05/02/2003 11:00PM

Tagg's first Derby shot is a winner


LOUISVILLE, Ky. - Barclay Tagg is a former steeplechase rider known primarily for his prowess at developing turf horses - until Saturday. That's when he won the most important dirt race of them all, the Kentucky Derby, on his first attempt. And he did it with a New York-bred gelding named Funny Cide.

Tagg, 65, began riding jumpers in 1966 and took out his trainers license five years later. His most important victory before Saturday was with Royal Mountain in the Man o' War Handicap, a Grade 1 turf race, at Belmont Park in 1994.

Tagg, along with the invaluable help of his girlfriend and assistant trainer Robin Smullen, took a somewhat unconventional approach to bringing Funny Cide into the Derby. They opted to train their horse in New York until just three days before the race and not even gallop Cide over the Churchill Downs track after his arrival on Wednesday.

In fact, the low-key and conservative Tagg seemed almost reluctant to even bring Funny Cide to the Derby at all. He said "he had no choice" after Funny Cide extended the eventual Derby favorite Empire Maker to the shadow of the wire before losing a half-length decision in the Grade 1 Wood Memorial.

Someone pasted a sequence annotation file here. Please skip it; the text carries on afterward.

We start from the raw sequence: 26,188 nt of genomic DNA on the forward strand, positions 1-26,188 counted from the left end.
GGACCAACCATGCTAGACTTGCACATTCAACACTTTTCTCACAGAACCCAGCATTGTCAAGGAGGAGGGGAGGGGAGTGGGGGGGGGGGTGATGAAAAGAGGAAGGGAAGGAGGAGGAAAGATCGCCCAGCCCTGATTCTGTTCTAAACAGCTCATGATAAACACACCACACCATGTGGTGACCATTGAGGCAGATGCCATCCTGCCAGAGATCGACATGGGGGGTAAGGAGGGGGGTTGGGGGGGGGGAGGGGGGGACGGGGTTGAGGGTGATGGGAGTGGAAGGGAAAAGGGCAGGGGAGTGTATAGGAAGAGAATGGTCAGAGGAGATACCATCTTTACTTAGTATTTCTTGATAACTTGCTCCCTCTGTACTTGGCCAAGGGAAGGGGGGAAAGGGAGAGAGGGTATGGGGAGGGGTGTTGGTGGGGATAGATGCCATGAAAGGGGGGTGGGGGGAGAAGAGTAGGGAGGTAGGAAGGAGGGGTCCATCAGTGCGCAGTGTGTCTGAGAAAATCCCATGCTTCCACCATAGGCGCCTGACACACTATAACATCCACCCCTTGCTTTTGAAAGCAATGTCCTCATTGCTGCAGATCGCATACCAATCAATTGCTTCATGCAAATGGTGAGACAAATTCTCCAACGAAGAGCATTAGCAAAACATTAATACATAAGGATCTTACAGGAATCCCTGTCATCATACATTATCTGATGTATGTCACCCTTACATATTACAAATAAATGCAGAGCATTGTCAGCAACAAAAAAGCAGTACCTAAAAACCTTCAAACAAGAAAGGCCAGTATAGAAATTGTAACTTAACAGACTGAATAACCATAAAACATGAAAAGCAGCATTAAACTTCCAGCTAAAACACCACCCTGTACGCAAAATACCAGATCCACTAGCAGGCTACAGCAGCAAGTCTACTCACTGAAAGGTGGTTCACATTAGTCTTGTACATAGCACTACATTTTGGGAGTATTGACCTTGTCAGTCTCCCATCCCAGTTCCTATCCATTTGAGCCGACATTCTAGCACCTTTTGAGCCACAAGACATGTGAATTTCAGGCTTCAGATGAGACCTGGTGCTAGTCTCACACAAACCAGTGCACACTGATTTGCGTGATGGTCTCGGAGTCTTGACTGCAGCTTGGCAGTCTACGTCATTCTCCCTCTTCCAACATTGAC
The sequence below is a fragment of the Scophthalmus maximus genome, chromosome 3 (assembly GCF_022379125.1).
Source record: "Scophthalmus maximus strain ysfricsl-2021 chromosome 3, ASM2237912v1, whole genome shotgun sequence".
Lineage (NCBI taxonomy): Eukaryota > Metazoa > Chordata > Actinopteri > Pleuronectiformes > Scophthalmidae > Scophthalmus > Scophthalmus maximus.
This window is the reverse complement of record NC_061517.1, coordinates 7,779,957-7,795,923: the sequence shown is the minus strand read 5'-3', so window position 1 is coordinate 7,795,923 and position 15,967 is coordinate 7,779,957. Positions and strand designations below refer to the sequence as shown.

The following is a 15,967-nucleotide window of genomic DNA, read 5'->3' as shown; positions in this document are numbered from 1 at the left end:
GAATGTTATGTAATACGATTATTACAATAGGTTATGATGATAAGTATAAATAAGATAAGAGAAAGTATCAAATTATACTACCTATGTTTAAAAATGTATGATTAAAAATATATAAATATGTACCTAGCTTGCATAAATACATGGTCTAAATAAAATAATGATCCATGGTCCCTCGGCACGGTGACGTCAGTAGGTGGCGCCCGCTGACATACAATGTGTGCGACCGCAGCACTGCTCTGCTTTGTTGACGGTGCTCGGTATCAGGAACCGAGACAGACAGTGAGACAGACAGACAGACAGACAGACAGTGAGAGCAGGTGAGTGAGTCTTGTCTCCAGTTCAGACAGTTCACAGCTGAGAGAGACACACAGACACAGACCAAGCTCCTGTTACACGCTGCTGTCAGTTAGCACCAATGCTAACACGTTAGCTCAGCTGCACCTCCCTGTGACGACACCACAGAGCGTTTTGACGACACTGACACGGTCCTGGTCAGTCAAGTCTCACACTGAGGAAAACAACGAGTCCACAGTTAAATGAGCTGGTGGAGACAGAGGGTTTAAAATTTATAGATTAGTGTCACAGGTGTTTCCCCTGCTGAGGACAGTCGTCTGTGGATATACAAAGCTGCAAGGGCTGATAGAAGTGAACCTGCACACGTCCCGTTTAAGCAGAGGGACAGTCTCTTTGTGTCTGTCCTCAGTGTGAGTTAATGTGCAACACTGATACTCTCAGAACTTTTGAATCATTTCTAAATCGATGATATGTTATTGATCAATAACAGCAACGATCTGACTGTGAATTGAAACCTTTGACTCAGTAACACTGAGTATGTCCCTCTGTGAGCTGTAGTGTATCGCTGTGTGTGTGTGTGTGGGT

But despite that loss and the fact Funny Cide was winless in three starts in his 3-year-old campaign, Tagg had complete if quiet confidence in his horse, while never doubting his ability to get a mile and one quarter.

"I've been around a lot of horses and I thought there was something special about this one," said Tagg. "I didn't question his ability to get the distance. I noticed in a couple of his races when they came to him he would try harder and I thought that an extra eighth of a mile and a good strong rider like Jose Santos might help us turn the tables on Empire Maker."

Tagg had only attended one previous Derby, in 1989, to watch Sunday Silence defeat Easy Goer.

"I've always watched the race on television," said Tagg. "To run a horse and win the race is very exciting. Robyn and my groom did all the work. Every bit of it. I'm just very thankful for all of this."